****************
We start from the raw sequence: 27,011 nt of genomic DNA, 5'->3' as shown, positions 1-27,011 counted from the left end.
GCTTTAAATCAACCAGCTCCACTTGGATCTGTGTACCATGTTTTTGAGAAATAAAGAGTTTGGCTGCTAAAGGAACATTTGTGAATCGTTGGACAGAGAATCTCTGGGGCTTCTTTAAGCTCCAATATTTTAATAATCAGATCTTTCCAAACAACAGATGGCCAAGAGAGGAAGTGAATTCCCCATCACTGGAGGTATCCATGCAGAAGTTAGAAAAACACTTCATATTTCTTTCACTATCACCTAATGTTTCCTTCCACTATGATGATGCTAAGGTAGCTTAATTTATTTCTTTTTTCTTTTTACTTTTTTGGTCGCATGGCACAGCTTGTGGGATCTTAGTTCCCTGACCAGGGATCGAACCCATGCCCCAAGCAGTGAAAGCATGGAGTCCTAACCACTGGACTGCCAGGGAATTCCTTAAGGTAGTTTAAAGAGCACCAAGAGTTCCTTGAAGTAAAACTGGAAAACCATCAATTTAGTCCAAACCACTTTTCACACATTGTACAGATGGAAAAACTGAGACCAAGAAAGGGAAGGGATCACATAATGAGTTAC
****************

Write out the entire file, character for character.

We start from the raw sequence: 27,011 nt of genomic DNA, 5'->3' as shown, positions 1-27,011 counted from the left end.
GCTTTAAATCAACCAGCTCCACTTGGATCTGTGTACCATGTTTTTGAGAAATAAAGAGTTTGGCTGCTAAAGGAACATTTGTGAATCGTTGGACAGAGAATCTCTGGGGCTTCTTTAAGCTCCAATATTTTAATAATCAGATCTTTCCAAACAACAGATGGCCAAGAGAGGAAGTGAATTCCCCATCACTGGAGGTATCCATGCAGAAGTTAGAAAAACACTTCATATTTCTTTCACTATCACCTAATGTTTCCTTCCACTATGATGATGCTAAGGTAGCTTAATTTATTTCTTTTTTCTTTTTACTTTTTTGGTCGCATGGCACAGCTTGTGGGATCTTAGTTCCCTGACCAGGGATCGAACCCATGCCCCAAGCAGTGAAAGCATGGAGTCCTAACCACTGGACTGCCAGGGAATTCCTTAAGGTAGTTTAAAGAGCACCAAGAGTTCCTTGAAGTAAAACTGGAAAACCATCAATTTAGTCCAAACCACTTTTCACACATTGTACAGATGGAAAAACTGAGACCAAGAAAGGGAAGGGATCACATAATGAGTTAC